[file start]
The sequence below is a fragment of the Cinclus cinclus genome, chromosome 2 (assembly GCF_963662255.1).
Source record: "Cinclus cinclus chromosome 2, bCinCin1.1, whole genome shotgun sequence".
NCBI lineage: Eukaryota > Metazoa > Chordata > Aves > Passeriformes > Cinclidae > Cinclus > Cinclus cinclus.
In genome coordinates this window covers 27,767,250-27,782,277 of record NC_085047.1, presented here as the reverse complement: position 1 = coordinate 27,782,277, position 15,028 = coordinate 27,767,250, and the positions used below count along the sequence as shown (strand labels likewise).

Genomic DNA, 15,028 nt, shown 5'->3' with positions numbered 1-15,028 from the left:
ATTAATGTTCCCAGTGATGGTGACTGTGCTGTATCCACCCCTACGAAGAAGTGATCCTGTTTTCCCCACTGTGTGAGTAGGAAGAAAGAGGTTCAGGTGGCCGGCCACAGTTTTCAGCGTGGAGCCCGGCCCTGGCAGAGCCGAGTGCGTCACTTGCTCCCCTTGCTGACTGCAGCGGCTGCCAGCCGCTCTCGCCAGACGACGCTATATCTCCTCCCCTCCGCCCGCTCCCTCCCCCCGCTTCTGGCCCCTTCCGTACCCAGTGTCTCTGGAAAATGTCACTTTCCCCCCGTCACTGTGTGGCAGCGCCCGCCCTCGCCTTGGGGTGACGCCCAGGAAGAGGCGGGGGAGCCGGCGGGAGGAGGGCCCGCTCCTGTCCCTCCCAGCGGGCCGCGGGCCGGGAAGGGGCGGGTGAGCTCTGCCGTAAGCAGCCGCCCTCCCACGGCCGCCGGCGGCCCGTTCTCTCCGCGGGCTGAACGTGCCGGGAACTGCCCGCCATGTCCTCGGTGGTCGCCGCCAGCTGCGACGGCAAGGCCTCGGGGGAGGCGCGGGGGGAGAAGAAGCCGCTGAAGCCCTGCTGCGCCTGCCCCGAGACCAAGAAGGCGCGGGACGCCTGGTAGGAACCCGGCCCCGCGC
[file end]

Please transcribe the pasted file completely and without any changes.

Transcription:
The sequence below is a fragment of the Cinclus cinclus genome, chromosome 2 (assembly GCF_963662255.1).
Source record: "Cinclus cinclus chromosome 2, bCinCin1.1, whole genome shotgun sequence".
NCBI lineage: Eukaryota > Metazoa > Chordata > Aves > Passeriformes > Cinclidae > Cinclus > Cinclus cinclus.
In genome coordinates this window covers 27,767,250-27,782,277 of record NC_085047.1, presented here as the reverse complement: position 1 = coordinate 27,782,277, position 15,028 = coordinate 27,767,250, and the positions used below count along the sequence as shown (strand labels likewise).

Genomic DNA, 15,028 nt, shown 5'->3' with positions numbered 1-15,028 from the left:
ATTAATGTTCCCAGTGATGGTGACTGTGCTGTATCCACCCCTACGAAGAAGTGATCCTGTTTTCCCCACTGTGTGAGTAGGAAGAAAGAGGTTCAGGTGGCCGGCCACAGTTTTCAGCGTGGAGCCCGGCCCTGGCAGAGCCGAGTGCGTCACTTGCTCCCCTTGCTGACTGCAGCGGCTGCCAGCCGCTCTCGCCAGACGACGCTATATCTCCTCCCCTCCGCCCGCTCCCTCCCCCCGCTTCTGGCCCCTTCCGTACCCAGTGTCTCTGGAAAATGTCACTTTCCCCCCGTCACTGTGTGGCAGCGCCCGCCCTCGCCTTGGGGTGACGCCCAGGAAGAGGCGGGGGAGCCGGCGGGAGGAGGGCCCGCTCCTGTCCCTCCCAGCGGGCCGCGGGCCGGGAAGGGGCGGGTGAGCTCTGCCGTAAGCAGCCGCCCTCCCACGGCCGCCGGCGGCCCGTTCTCTCCGCGGGCTGAACGTGCCGGGAACTGCCCGCCATGTCCTCGGTGGTCGCCGCCAGCTGCGACGGCAAGGCCTCGGGGGAGGCGCGGGGGGAGAAGAAGCCGCTGAAGCCCTGCTGCGCCTGCCCCGAGACCAAGAAGGCGCGGGACGCCTGGTAGGAACCCGGCCCCGCGC